"You have no manners:" Kids could be in juvenile detention until age 18 after refusing to spend time with dad

PONTIAC, Michigan -- Three young siblings in Michigan could be in juvenile detention until their 18th birthday -- apparently because they refused to spend time with their father.

Some cannot believe the sentence imposed by a judge in this case.

"What happened to freedom of speech? They are constitutional heroes for sticking to their guns," Karen Gilcher, a family friend said.

A judge ordered the children, ages 14, 10 and 9 be held at "Children's Village," a juvenile detention facility -- and they could be there until they turn 18.

"There are adults who commit felonies who aren't sentenced to three or four years incarceration," Mark Honeyman, a family friend said.

Lisa Gorcyca, a judge in Oakland County, Michigan sentenced the children to juvenile detention after the children were accused of going against her orders to allow their father to be a part of their lives.

Judge Gorcyca said this to the oldest child: "You're supposed to have a high IQ, which I'm doubting right now because of the way you act. You're very defiant. You have no manners."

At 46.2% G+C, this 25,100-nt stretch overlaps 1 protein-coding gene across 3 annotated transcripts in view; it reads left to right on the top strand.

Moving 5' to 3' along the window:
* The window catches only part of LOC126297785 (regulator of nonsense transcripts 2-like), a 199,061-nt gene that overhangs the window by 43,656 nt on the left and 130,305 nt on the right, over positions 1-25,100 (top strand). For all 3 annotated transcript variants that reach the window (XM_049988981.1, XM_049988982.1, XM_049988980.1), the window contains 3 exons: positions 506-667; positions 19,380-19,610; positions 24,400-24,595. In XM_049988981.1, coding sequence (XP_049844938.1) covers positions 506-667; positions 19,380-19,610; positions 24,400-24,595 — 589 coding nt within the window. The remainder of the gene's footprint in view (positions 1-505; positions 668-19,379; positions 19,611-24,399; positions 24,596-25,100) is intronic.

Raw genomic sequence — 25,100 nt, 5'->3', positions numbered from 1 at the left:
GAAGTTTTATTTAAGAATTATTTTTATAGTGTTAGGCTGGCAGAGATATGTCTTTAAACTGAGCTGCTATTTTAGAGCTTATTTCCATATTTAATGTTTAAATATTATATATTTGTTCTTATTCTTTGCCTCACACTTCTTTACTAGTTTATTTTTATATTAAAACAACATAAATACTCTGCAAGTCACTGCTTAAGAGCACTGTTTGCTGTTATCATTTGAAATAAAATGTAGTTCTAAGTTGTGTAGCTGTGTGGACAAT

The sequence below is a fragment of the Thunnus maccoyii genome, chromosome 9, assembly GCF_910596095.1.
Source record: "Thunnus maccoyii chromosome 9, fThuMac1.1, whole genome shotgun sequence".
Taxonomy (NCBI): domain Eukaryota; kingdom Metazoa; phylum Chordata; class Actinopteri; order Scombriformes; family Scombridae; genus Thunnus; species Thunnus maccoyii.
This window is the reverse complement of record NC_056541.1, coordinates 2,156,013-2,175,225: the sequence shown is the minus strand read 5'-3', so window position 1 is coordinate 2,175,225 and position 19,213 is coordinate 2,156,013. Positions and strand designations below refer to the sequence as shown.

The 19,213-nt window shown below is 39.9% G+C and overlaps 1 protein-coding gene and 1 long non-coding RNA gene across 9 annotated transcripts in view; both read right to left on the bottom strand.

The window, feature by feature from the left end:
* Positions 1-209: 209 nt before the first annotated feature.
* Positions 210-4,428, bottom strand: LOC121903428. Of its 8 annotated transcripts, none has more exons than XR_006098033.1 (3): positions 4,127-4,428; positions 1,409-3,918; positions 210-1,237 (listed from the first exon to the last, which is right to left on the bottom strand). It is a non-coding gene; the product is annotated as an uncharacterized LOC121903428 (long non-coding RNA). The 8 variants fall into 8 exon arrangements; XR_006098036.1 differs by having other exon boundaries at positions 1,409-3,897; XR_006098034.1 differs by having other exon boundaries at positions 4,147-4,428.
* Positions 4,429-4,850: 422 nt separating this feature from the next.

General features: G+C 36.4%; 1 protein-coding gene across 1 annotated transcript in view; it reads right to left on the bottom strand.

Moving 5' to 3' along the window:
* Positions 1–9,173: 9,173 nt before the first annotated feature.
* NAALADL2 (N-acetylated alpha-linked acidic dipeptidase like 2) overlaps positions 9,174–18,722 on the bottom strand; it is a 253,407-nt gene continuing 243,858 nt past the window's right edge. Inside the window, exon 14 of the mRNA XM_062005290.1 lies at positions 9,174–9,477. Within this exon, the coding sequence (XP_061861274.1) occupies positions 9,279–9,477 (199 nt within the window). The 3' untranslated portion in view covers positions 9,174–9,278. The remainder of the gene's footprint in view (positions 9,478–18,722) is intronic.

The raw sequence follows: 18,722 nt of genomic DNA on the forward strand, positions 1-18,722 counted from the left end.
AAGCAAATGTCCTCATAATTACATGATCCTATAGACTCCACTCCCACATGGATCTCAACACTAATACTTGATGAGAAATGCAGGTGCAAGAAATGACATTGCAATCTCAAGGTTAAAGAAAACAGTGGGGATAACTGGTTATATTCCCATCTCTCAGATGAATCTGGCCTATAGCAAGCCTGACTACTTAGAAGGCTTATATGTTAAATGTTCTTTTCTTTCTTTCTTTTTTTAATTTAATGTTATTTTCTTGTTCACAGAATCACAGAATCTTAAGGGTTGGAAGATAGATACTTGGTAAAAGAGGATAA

The 14-year-old boy told the judge he has witnessed his father hit his mother. But the judge said the children's father is a good man.

Judge Gorcyca said this in court to the youngest of the siblings -- a nine-year-old girl: "God gave you a brain. He expects you to use it."

She also asked the girl: "You want to have your birthdays in Children's Village? Do you like going to the bathroom in front of people?"

Some feel the judge was out of line -- not only with the sentence, but also with her choice of words when it came to addressing the children.

"I deal with kid who misbehave in my classroom all the time. I have never used the kind of language that I have seen being used in these courtroom proceedings," Honeyman, who is a teacher, said.

The Detroit Free Press reports the children refused to go to lunch with their father -- as part of a bitter divorce and custody battle between their parents.

The Detroit Free Press says the children's father is an internationally prominent traffic safety researcher and GM engineer. Their mother is a pediatric eye doctor and widely known glaucoma researcher -- and an assistant professor at the University of Michigan.

The judge in this case is known for her normally pleasant demeanor in court, the Detroit Free Press says.